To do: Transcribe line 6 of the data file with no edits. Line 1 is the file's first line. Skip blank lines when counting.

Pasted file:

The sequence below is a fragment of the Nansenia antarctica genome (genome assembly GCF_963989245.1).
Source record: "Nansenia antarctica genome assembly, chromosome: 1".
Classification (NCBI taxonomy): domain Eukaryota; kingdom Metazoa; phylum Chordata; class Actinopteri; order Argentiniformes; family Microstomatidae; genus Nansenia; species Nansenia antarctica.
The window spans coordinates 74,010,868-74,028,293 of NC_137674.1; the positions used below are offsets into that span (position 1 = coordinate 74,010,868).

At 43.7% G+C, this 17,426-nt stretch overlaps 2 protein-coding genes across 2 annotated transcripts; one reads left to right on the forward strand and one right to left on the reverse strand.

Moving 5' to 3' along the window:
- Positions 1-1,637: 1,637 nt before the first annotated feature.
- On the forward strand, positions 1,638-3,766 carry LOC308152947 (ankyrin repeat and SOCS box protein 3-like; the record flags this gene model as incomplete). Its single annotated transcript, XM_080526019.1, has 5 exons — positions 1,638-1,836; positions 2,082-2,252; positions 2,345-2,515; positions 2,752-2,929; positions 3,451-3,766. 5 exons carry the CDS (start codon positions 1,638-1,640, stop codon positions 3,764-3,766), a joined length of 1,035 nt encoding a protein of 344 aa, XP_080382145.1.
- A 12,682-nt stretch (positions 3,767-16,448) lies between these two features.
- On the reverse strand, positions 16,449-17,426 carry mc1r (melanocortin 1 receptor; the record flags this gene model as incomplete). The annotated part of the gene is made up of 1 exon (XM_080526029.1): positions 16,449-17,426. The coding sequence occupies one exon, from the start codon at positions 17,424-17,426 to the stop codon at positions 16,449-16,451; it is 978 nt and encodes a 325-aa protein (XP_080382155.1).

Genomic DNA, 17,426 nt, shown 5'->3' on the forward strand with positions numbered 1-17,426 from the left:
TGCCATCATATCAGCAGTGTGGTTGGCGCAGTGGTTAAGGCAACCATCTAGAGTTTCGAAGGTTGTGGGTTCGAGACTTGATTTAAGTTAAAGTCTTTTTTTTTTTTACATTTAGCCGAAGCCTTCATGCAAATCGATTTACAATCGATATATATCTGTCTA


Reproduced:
Moving 5' to 3' along the window: